Renewing my mind daily(;


  12. . . . and that’s my only basis for reading into the text his staying in Israel, “silently” accompanying his parents yearly to Jerusalem, before and after the age of 12.

    Like I’ve said, I know it’s not the point of the passage, it just seems there’s room for it to possibly be inferred. This seems especially so when, in verse 42, it gives Jesus’ age, but then says “they went up according to custom.” Here again, it doesn’t specifically say Jesus went with them, as it didn’t in the previous verse, but the following narrative focuses on his activity in Jerusalem. Which leads me to simply conclude that in both 41 and 42 the text intends you to assume if mom and Joseph go, Jesus goes, too (along with his little siblings, even though they’re completely absent–were the Jews big on baby sitters in those days? Probably not. I think the text assumes the whole household went).

    Again, to repeat myself, I know it won’t devastate the extra-biblical “historical” Jesus, but it gives me a glimmer of a reason to doubt he went to India or England, or anywhere else (except Egypt, of course).

  13. Thanks Cap’n,
    I agree with your conclusion, that he didn’t go to India, simply because the text doesn’t say he did, and he did not start his public ministry unil 30.

    – email about Jeff…you have news?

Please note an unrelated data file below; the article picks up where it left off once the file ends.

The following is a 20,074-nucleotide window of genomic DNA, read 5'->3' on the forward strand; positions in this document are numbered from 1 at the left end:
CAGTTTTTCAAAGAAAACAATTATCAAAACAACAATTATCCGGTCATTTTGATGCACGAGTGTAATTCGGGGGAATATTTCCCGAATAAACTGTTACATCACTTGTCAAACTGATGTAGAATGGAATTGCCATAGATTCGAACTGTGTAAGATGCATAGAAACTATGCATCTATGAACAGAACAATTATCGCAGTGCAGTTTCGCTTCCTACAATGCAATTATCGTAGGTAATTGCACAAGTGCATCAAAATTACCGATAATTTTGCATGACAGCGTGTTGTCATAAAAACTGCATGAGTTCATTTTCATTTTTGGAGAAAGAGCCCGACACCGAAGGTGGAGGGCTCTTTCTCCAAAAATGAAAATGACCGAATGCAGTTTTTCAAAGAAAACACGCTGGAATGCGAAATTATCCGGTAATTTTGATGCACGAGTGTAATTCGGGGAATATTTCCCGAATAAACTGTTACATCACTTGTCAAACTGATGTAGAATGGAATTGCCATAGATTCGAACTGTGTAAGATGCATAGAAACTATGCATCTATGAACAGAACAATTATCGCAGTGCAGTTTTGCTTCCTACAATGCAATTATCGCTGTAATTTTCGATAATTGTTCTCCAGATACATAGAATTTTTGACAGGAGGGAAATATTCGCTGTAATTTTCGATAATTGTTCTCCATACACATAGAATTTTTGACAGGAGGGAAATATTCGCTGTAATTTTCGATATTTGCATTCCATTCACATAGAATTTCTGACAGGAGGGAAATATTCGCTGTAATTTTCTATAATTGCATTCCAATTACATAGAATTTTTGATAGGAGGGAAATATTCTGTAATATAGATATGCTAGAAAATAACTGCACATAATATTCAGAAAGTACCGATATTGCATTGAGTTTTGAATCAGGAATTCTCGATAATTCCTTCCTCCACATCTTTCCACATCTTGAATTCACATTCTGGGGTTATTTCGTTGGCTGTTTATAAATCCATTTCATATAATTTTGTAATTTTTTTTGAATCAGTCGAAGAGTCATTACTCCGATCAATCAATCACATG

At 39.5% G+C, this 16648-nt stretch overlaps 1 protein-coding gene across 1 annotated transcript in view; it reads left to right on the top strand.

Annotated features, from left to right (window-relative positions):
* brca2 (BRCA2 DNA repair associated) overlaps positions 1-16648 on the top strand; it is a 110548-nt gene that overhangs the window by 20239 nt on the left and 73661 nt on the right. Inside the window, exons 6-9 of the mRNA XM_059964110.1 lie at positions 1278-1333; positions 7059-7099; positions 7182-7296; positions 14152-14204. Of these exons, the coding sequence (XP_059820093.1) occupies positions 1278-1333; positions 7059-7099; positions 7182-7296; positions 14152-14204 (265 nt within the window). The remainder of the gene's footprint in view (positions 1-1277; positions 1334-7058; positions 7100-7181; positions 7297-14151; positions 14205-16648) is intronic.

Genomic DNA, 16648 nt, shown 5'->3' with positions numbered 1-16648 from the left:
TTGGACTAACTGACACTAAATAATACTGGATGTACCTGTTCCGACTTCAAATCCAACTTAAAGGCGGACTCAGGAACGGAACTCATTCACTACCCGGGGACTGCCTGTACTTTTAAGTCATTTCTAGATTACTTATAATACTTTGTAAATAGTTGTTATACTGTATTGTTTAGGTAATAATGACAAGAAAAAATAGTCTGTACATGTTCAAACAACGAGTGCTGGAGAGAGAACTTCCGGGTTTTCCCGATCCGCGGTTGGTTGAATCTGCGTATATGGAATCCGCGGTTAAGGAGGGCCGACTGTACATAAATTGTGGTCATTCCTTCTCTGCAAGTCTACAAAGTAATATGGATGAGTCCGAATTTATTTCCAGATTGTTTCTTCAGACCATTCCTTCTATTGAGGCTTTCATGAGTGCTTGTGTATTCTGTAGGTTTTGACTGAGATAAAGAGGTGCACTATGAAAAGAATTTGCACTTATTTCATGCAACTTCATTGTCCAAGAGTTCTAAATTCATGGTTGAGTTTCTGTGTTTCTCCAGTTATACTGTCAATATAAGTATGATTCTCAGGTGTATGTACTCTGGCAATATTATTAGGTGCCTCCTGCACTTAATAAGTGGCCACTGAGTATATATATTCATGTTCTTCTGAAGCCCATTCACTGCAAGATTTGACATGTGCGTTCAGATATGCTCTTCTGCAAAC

– email me your phone # too.

    Gage Browning
    Post Tenebras Lux

  14. The following quote is from Alfred Edersheim, in The Temple, Its Ministry and Services” (updated), chapter 11, page 168:

    In such festive ‘company’ the parents of Jesus went to, and returned from this feast ‘every year,’ taking their ‘holy child’ with them, after He had attained the age of twelve–strictly in accordance with Rabbinical law (Yoma, 82a)–when He remained behind, ‘sitting in the midst of the doctors, both hearing them and asking them questions’ (Luke 2:41-49). We know that the Lord Himself afterwards attended the Paschal feast, and that on the last occasion He was hospitably entertained in Jerusalem, apparently by a disciple (Matt. 26:18; Mark 14:12-16; Luke 22:7-13), although He seems to have intended spending the night outside the city walls (Matt. 26:30, 36; Mark 14:26, 32; Luke 22:39; John 18:1).

    So, according to Edersheim, neither Jesus, nor any of the other children, went to Jerusalem until Jesus (and, presumbly, his brothers, too) was twelve, after which he and his brothers would have certainly gone every year with his parents. Edersheim’s claim being based on Yoma 82a, a Rabbinical law source.